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Monday, 28 July 2014 16:00

Here's a tip - signatures out, PINs in this Friday for credit, debit card payments Featured


It might get a bit messy in some restaurants, cafes and pubs around the country on the first day of August, this Friday, when signatures are officially abolished on all credit and debit card payments, to be replaced by PINs.

Despite publicity and advertising campaigns over recent weeks, will customers know that on Friday they can no longer sign their credit or debit card when paying their bill, and can now only use a PIN? Have they contacted their bank or financial institution to set up a PIN for their credit or debit card?

Well, according to EFTPOS merchant payments provider Tyro, it may be absolute ‘chaos’ on Friday when signatures are abolished and there’s no alternative – customers will be forced to use a PIN to process their credit or debit card payment. Or, good old fashioned cash will do – that’s if you remember to cash-up your wallet before going into the restaurant, café or pub for that end-of-week meal or a few drinks.

And, a quick straw poll of a couple of my local cafes here in suburban East Melbourne seem to confirm Tyro’s fear of potential chaos and what they see as potentially ‘the death’ of tipping.

The café owners I spoke to were, of course, well aware of the changeover to PINs this Friday. The financial institutions have done a good job informing them of the impending changeover, but they were not so sure about their customers.

“Yes I think it could be really confusing. I’m just not sure if everyone knows they can’t use signatures from Friday onwards. We’ll just have to wait and see, but I think it might be a real problem.”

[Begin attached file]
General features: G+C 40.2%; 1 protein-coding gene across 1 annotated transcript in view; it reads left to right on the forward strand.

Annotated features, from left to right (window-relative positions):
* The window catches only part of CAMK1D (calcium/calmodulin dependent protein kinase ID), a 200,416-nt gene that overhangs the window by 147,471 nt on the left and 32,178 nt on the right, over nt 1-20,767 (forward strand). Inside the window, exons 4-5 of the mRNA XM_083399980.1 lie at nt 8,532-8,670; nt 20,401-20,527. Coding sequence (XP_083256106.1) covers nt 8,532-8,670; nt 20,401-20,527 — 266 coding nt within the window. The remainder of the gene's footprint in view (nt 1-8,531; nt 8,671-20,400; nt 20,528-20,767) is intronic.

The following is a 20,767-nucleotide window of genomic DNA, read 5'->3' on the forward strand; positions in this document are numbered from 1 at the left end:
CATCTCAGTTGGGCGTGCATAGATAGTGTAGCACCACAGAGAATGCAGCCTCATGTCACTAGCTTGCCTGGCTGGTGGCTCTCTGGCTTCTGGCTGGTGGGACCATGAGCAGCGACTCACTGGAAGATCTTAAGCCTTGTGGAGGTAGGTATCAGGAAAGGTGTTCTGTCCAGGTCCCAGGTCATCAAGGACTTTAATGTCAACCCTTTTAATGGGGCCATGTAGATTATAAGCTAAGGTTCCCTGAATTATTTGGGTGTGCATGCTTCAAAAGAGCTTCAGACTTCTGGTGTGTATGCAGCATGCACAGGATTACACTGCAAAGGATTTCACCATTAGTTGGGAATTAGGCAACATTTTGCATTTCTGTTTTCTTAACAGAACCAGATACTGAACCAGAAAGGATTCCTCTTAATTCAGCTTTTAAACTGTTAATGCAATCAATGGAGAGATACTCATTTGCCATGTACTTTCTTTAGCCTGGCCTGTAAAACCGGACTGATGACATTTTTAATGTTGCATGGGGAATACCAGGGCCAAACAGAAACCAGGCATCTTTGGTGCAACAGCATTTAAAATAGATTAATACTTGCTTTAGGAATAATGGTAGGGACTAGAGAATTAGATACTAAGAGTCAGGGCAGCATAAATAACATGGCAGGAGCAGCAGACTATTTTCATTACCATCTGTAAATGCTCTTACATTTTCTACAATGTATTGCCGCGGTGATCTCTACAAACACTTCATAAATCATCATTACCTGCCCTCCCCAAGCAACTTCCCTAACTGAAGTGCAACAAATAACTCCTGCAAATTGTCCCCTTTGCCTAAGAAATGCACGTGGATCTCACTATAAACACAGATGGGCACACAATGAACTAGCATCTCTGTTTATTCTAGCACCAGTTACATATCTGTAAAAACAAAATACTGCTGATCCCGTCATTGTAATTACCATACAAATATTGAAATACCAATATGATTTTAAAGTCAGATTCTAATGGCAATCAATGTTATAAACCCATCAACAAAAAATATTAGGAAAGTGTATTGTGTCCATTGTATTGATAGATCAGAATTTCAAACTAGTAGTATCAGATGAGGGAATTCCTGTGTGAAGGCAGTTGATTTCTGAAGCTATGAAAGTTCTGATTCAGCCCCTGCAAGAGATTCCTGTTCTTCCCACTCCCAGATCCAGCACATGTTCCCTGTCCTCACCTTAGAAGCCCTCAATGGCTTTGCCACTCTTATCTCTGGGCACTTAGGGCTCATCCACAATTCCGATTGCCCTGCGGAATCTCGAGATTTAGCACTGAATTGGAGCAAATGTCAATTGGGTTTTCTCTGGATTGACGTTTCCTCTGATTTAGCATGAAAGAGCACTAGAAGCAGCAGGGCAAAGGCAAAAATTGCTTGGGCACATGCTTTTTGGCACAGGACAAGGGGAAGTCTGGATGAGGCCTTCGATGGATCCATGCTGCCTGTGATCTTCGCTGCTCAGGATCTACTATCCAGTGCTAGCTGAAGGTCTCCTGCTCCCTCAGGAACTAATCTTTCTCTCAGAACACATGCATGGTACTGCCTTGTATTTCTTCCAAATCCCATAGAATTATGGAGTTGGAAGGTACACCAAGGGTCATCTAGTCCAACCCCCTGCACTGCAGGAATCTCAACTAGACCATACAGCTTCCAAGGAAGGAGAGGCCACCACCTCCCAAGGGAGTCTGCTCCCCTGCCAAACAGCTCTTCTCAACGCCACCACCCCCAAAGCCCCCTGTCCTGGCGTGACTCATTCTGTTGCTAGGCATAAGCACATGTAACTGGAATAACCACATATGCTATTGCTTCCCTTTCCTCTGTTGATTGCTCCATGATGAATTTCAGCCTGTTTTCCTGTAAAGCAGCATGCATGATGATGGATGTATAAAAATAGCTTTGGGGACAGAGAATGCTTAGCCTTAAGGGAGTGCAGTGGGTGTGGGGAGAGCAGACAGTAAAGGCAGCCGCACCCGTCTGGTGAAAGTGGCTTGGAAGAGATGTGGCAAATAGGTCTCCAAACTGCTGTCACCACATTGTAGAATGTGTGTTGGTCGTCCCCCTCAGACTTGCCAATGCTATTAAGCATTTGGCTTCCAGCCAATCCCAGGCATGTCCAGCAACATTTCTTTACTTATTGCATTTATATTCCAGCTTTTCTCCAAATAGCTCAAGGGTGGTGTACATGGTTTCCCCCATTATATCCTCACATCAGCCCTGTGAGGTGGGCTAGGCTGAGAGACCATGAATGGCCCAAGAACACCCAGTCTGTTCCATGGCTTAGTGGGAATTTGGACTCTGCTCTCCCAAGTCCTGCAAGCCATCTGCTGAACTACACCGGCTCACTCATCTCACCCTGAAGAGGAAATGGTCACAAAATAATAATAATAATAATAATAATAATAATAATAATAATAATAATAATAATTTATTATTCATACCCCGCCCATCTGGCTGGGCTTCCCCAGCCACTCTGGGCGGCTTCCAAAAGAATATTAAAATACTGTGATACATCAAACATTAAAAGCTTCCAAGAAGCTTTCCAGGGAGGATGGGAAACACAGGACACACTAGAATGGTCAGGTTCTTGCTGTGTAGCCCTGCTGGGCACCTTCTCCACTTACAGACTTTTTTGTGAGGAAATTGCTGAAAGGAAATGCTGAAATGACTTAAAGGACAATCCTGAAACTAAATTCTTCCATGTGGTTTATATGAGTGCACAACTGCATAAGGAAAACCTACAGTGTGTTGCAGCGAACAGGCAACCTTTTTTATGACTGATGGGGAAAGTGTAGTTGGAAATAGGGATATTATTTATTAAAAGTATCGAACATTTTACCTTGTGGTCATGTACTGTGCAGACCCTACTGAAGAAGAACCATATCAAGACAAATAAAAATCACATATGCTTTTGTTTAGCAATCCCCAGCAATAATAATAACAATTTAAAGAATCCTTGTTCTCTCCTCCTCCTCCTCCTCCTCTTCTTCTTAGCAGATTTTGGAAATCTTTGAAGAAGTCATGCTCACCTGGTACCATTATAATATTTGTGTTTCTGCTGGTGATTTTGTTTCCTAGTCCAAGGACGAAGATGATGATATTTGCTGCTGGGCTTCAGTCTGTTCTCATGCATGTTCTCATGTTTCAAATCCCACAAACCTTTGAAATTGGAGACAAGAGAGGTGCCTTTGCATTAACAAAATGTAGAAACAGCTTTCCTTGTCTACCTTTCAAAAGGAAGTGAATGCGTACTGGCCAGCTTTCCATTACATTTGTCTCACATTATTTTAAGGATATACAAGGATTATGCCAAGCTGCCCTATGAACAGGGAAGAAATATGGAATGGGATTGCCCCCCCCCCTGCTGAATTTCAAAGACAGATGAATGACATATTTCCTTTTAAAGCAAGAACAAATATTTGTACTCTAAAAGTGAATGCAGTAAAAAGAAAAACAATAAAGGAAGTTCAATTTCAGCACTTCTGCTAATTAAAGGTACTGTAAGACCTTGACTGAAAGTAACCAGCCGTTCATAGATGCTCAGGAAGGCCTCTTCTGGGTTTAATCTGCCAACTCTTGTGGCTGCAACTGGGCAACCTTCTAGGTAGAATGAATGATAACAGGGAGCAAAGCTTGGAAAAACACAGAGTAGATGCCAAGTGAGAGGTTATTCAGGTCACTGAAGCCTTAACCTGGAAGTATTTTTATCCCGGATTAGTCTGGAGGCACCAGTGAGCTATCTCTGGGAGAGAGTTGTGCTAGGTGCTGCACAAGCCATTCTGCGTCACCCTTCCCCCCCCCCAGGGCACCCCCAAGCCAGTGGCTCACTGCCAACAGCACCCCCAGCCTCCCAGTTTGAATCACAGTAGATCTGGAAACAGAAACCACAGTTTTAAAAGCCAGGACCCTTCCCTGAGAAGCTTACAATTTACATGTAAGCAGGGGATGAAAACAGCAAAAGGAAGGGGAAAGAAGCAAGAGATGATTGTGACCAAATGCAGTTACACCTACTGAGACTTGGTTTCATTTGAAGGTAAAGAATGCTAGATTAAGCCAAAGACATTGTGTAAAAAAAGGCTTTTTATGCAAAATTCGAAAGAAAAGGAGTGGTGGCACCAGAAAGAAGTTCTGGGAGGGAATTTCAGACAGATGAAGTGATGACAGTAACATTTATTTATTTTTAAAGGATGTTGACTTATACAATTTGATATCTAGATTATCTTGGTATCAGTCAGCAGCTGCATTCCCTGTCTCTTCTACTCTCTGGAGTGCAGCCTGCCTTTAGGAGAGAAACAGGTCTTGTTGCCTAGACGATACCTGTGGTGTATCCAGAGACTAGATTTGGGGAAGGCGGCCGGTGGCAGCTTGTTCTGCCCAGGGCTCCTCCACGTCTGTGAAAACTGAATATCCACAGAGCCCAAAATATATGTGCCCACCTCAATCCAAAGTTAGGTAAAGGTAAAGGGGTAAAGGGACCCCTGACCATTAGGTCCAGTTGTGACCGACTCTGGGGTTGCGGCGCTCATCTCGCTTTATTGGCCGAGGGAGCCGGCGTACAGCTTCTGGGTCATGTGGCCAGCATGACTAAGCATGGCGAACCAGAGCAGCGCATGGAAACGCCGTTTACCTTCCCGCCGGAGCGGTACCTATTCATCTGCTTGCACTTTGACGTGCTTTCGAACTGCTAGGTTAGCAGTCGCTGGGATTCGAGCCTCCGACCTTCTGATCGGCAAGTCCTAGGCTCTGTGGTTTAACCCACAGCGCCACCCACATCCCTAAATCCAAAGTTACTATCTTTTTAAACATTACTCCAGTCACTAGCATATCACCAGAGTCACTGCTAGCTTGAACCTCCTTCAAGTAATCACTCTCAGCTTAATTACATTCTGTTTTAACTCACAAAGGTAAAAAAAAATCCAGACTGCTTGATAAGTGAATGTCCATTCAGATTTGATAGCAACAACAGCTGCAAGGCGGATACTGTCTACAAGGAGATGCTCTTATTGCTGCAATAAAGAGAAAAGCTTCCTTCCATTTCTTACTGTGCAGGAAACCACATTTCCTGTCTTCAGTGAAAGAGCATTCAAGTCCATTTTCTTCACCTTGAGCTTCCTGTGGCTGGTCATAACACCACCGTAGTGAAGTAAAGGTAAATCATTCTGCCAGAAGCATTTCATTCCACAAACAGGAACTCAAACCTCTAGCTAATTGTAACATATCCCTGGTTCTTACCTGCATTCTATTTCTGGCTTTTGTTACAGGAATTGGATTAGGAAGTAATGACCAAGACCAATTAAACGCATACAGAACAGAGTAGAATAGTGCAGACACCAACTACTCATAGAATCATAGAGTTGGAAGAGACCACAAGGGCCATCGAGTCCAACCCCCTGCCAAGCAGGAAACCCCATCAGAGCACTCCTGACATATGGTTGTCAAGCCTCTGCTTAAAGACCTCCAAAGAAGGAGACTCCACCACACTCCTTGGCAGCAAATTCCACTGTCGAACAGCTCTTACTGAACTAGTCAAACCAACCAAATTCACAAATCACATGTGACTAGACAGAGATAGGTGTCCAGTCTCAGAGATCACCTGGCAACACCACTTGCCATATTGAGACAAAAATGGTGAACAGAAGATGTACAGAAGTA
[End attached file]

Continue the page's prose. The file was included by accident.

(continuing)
This café owner said that many of their corporate/business customers do use credit or debit cards to pay for meals, opting to sign for the bill, and he’s just hoping they will know that it will now require a PIN.

He also agrees, as pointed out by Tyro Payments co-founder Andrew Rothwell, that tips may be a problem as customers who tip for good service usually include the extra amount in their credit or debit card payment, usually made using a signature.

So, if my local café proprietor and Tyro are right, cash could be king for a while until everyone catches up with the news that signatures are out and PINs are in.

Tyro’s Rothwell says the change “could spell the death of tips from grateful customers” as chaos looms for Australia’s 37,700 restaurants, cafes and pubs.

“Imagine cardholders searching in panic for cash to offer a tip, because they can no longer offer this as part of the signature process.

“Tipping is likely to be the casualty of PIN transactions with tips expected to fall by double digits, similar to the UK experience.”

According to new research by Tyro, PIN usage increased from 59% to 78% between November 2013 and June 2014 for 10,000 small-to-medium businesses, including many restaurants, cafes and pubs.

However, Rothwell says eating places and restaurants are laggards with 66% PIN usage, reflecting the “lack lustre acceptance of mobile terminals” and the waiter staffs’ fear for their tips.

“Currently customers can insert a tip at the bottom of the credit card transaction when they sign for the bill at their table, but with typical PIN transactions the amount is locked in at the front desk when staff key in the details.

“That means the only way customers can offer a tip is to dig into their own pockets and provide a cash tip on top.